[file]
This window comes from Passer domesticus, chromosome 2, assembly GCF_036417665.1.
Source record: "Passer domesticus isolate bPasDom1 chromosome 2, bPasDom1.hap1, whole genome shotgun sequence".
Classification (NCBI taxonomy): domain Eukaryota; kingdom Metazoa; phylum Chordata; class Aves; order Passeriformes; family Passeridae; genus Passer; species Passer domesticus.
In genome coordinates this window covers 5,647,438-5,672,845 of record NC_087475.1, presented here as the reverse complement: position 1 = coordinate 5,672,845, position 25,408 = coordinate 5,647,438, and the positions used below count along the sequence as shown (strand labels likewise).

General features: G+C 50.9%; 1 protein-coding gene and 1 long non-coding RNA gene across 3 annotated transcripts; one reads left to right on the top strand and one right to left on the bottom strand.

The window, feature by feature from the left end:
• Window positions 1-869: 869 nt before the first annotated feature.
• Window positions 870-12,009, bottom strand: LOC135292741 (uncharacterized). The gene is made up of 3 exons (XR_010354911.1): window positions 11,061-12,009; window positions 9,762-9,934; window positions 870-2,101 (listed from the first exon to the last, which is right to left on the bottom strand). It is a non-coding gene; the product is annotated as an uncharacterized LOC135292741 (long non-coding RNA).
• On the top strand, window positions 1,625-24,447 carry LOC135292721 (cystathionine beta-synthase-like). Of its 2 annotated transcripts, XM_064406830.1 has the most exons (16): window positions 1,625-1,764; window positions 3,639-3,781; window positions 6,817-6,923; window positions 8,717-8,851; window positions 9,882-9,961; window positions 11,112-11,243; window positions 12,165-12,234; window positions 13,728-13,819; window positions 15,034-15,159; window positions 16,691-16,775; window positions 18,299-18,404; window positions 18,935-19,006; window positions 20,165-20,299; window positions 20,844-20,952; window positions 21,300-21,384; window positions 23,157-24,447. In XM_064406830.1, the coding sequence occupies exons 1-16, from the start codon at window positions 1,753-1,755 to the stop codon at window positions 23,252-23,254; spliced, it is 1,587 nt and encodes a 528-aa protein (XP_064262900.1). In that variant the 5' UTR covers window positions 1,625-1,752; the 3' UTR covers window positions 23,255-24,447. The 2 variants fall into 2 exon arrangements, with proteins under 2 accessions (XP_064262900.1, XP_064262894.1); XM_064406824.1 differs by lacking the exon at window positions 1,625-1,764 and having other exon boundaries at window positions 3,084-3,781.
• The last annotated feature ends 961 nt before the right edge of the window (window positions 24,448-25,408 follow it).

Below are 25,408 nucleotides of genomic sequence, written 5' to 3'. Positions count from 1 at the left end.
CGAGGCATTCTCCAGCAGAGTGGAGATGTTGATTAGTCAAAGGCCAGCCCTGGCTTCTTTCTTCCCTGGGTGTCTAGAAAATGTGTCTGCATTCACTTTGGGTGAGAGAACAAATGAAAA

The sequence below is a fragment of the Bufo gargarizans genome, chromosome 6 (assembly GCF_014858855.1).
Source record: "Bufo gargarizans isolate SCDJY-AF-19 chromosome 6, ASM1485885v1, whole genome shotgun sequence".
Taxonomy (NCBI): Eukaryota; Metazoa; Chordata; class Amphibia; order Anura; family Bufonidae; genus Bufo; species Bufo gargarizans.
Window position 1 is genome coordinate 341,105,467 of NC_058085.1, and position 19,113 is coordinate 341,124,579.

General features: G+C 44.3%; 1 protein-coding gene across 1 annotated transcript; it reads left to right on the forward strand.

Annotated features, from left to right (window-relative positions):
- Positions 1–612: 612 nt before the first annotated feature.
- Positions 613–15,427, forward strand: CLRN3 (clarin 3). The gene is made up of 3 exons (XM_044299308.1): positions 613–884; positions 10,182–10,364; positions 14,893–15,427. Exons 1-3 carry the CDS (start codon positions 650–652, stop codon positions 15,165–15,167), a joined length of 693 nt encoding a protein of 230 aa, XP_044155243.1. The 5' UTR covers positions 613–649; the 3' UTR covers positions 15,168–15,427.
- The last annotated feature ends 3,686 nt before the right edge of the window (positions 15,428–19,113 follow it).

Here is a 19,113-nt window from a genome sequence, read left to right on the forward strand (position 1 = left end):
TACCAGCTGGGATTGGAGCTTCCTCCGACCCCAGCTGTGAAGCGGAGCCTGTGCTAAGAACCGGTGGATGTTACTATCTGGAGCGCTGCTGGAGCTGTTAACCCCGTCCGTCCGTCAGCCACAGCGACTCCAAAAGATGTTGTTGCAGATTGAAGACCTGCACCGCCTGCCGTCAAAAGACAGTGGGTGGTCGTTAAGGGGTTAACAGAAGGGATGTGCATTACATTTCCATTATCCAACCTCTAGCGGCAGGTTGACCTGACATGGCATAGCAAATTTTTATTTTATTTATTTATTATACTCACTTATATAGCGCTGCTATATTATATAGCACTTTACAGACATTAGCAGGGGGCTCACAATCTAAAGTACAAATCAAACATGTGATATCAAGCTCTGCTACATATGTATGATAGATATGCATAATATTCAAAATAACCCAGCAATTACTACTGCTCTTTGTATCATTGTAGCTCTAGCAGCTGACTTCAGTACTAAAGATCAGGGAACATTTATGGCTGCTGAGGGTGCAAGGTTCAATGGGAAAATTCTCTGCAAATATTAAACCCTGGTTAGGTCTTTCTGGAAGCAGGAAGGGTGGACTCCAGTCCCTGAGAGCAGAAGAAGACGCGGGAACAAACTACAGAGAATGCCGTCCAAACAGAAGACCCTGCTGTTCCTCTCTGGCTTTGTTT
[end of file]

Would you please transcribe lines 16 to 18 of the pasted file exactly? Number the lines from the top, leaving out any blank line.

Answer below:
Window position 1 is genome coordinate 341,105,467 of NC_058085.1, and position 19,113 is coordinate 341,124,579.

General features: G+C 44.3%; 1 protein-coding gene across 1 annotated transcript; it reads left to right on the forward strand.

Annotated features, from left to right (window-relative positions):